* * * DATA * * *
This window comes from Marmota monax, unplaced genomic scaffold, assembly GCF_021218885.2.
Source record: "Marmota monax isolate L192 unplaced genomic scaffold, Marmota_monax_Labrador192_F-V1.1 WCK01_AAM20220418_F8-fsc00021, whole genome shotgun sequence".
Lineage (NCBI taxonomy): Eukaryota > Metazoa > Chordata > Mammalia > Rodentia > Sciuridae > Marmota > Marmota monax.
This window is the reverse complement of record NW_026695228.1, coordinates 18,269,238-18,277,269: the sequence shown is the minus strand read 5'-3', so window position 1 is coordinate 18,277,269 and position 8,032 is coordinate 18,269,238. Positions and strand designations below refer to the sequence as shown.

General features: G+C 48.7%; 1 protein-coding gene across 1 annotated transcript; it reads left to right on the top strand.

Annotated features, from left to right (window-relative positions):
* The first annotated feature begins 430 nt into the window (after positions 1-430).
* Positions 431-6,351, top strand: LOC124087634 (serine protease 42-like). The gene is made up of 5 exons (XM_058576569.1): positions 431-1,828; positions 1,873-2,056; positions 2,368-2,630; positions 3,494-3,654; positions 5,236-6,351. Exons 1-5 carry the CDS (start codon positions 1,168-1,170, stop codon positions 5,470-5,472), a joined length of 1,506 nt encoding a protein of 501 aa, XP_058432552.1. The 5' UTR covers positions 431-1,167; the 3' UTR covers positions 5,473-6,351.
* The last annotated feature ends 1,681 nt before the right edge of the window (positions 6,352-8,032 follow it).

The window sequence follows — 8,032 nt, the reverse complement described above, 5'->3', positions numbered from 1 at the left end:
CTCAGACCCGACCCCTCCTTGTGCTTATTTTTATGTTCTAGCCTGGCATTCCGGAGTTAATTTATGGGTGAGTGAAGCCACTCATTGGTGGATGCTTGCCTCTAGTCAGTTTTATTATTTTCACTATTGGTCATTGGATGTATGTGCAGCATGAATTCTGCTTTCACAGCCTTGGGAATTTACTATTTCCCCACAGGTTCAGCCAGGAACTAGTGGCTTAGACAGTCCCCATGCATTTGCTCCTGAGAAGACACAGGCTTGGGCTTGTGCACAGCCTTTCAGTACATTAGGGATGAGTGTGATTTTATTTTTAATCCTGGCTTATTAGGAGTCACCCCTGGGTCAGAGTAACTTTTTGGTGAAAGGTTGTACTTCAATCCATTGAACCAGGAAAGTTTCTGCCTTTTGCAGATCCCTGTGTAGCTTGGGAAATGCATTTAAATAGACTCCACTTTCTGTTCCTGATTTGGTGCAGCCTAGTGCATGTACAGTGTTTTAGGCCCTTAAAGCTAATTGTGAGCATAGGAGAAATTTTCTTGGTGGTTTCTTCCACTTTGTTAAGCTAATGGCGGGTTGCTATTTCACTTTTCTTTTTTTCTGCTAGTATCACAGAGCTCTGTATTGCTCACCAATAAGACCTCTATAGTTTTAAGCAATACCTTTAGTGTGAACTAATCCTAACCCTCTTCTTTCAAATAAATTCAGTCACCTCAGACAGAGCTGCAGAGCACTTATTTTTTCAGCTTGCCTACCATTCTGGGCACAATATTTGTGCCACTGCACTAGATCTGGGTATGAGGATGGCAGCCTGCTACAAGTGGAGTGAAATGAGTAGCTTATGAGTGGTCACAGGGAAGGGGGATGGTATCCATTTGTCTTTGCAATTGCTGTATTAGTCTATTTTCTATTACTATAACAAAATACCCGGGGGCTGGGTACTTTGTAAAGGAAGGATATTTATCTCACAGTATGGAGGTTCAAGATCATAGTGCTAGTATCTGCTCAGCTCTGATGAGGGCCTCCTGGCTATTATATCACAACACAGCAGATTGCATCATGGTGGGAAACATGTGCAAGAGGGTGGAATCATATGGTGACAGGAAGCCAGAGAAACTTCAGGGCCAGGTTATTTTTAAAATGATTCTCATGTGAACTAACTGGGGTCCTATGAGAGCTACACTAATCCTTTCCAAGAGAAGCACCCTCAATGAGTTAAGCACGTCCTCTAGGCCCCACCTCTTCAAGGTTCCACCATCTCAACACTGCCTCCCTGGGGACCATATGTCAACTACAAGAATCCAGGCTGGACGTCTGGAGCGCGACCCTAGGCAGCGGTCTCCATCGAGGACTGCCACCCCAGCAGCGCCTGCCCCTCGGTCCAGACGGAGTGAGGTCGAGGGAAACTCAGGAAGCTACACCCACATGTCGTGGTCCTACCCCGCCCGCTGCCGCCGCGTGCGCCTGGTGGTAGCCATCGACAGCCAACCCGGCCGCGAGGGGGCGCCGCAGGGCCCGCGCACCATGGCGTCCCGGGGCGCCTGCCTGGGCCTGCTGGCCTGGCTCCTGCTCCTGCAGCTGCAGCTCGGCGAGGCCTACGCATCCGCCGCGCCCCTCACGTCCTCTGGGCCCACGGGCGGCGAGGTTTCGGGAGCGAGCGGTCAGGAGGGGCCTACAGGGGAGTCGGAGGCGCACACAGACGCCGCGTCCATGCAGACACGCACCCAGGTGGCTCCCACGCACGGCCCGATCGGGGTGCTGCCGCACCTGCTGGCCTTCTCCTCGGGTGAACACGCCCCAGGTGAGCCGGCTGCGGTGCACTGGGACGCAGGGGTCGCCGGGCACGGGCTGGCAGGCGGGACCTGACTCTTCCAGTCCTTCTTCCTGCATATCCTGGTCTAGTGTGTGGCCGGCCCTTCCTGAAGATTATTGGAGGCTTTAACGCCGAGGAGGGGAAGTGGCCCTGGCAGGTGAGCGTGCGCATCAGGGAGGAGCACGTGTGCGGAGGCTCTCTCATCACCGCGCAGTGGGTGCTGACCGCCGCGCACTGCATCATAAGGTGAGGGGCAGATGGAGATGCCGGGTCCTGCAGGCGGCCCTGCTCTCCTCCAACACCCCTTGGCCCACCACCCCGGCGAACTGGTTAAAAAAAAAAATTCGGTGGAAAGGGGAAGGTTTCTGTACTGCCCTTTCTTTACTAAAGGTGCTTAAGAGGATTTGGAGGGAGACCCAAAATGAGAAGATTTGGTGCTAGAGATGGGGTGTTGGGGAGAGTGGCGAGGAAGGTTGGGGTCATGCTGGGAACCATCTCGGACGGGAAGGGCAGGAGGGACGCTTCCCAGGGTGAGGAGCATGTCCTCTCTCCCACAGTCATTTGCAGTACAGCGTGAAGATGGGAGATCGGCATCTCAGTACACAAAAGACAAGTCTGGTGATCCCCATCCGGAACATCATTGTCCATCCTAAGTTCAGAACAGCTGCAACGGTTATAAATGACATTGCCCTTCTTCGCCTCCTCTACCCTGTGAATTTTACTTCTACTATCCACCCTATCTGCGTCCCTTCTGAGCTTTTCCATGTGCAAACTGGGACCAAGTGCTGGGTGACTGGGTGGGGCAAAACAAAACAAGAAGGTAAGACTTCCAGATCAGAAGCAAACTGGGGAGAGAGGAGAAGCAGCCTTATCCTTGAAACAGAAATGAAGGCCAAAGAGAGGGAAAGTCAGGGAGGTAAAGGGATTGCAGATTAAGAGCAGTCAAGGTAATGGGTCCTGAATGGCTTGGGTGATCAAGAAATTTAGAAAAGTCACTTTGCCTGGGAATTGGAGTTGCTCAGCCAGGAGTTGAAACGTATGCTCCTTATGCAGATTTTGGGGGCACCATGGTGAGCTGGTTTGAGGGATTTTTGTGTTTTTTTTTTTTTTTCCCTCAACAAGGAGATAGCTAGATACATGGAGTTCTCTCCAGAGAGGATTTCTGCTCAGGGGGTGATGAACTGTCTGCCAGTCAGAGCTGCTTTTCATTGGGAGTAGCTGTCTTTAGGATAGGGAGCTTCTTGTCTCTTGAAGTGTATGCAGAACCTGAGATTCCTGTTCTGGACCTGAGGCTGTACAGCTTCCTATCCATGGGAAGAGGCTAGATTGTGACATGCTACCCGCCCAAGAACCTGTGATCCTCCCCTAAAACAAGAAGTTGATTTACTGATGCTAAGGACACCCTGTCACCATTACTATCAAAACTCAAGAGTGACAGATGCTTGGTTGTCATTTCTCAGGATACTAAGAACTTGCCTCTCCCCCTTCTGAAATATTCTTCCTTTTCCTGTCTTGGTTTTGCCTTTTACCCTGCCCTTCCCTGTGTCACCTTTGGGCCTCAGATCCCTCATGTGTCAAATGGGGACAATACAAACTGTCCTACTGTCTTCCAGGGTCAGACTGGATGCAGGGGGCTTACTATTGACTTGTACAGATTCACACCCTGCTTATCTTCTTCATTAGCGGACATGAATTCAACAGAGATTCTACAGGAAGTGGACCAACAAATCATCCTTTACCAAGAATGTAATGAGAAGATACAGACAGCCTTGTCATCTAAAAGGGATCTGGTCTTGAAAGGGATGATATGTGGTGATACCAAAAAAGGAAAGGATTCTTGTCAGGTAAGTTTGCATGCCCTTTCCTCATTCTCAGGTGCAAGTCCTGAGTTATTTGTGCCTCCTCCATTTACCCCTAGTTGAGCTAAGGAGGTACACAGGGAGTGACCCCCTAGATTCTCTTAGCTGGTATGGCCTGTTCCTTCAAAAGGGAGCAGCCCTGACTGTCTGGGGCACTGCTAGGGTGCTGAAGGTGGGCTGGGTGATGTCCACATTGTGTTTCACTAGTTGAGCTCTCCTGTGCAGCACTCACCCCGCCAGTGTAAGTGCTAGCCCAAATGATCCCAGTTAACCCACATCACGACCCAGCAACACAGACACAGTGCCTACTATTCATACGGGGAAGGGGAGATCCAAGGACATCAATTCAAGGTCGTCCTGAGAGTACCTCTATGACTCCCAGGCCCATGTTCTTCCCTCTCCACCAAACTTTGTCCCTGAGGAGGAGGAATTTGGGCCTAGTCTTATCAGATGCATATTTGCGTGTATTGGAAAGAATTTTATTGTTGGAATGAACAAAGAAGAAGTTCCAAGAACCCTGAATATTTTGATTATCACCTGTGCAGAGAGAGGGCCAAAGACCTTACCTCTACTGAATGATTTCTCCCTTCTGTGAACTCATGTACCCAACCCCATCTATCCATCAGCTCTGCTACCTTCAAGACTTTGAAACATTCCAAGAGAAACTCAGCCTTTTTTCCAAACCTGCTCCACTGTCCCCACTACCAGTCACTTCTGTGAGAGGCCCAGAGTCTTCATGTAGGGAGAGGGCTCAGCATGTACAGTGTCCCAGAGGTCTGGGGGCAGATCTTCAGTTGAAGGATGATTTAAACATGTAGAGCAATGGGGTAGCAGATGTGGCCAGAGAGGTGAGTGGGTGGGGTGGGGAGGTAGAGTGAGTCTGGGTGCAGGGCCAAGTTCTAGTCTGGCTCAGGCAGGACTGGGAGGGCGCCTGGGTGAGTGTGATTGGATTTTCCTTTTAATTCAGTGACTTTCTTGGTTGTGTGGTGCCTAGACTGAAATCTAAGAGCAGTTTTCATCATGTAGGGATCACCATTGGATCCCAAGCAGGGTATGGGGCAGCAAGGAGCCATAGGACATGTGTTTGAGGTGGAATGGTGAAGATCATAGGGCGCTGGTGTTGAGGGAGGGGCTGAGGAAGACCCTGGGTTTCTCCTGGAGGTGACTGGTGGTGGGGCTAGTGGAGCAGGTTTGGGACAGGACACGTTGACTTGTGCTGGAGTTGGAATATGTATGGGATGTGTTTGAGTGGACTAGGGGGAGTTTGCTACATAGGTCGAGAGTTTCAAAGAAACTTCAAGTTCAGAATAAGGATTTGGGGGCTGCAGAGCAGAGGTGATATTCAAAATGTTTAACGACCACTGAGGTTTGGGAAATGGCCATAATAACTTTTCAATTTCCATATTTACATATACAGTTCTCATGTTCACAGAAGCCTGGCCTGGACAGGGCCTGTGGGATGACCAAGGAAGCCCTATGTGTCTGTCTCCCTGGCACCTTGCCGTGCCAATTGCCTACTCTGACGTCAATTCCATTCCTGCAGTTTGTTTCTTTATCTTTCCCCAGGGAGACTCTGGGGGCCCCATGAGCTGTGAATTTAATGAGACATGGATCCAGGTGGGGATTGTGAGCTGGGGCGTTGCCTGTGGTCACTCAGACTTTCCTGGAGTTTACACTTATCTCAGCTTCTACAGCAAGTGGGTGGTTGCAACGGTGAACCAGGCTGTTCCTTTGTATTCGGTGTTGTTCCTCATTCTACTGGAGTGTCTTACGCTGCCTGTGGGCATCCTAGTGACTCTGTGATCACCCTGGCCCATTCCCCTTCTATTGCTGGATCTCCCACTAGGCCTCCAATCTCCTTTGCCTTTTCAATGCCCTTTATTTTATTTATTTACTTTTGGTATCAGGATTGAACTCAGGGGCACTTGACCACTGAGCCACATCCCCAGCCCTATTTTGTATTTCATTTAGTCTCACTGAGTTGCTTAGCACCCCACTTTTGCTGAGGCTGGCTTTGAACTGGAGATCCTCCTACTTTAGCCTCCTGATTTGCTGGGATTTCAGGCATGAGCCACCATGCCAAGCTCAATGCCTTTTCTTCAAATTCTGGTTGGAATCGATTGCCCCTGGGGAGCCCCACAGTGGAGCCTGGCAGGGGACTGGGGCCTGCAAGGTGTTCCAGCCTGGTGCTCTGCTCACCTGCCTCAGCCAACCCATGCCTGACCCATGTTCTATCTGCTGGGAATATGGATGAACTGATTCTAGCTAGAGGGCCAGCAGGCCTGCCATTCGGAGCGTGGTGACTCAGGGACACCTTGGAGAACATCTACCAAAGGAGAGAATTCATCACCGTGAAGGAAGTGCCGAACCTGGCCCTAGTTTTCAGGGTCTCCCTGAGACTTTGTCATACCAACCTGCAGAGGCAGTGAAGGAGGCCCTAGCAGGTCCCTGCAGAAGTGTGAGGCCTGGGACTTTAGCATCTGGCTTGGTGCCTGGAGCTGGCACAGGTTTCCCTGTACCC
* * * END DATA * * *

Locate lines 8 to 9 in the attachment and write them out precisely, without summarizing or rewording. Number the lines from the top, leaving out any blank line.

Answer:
* Positions 431-6,351, top strand: LOC124087634 (serine protease 42-like). The gene is made up of 5 exons (XM_058576569.1): positions 431-1,828; positions 1,873-2,056; positions 2,368-2,630; positions 3,494-3,654; positions 5,236-6,351. Exons 1-5 carry the CDS (start codon positions 1,168-1,170, stop codon positions 5,470-5,472), a joined length of 1,506 nt encoding a protein of 501 aa, XP_058432552.1. The 5' UTR covers positions 431-1,167; the 3' UTR covers positions 5,473-6,351.
* The last annotated feature ends 1,681 nt before the right edge of the window (positions 6,352-8,032 follow it).